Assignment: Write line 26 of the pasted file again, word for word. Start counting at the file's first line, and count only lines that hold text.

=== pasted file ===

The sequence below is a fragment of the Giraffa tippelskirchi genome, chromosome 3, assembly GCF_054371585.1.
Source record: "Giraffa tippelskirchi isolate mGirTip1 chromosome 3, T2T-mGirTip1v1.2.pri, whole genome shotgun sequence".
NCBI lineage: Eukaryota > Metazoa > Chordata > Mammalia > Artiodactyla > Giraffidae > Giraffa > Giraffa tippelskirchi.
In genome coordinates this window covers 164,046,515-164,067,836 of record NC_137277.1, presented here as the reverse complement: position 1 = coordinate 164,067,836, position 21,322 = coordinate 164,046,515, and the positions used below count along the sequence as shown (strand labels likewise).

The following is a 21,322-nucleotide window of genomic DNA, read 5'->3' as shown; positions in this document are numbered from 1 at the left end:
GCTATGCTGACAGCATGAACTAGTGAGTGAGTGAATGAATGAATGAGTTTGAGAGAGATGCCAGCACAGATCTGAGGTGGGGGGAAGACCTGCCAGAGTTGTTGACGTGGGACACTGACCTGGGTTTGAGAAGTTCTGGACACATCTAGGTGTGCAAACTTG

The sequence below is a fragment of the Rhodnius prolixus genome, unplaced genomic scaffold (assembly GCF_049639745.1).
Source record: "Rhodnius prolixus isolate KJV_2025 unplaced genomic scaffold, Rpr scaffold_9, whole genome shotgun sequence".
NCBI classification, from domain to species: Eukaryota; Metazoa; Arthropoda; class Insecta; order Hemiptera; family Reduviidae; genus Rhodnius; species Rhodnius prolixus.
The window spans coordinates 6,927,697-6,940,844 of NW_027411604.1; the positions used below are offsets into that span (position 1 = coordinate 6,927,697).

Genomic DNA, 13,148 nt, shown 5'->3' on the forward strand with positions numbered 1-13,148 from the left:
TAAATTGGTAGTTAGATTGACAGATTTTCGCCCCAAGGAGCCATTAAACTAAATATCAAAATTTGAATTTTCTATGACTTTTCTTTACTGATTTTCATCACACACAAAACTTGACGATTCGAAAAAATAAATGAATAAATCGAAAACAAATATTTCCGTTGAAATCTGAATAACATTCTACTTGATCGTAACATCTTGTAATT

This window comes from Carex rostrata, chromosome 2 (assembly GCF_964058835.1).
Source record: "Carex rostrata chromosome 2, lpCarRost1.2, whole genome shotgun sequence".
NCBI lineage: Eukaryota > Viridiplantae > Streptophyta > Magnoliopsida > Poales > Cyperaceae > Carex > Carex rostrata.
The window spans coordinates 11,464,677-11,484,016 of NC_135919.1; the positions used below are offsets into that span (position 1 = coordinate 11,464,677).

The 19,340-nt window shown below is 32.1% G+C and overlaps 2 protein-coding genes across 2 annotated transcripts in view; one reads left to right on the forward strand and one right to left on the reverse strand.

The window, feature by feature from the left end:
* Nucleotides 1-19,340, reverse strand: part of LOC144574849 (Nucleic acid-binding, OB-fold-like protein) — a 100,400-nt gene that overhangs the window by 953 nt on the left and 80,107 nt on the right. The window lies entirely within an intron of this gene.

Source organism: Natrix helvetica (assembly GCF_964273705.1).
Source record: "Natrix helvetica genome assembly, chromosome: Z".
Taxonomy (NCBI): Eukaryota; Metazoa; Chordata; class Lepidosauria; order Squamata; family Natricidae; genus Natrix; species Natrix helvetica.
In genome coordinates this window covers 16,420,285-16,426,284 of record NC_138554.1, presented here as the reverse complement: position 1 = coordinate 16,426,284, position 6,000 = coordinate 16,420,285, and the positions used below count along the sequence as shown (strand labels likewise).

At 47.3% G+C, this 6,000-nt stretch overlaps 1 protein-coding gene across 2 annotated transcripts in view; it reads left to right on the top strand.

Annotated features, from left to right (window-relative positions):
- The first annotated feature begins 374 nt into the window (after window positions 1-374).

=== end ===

- The first annotated feature begins 374 nt into the window (after window positions 1-374).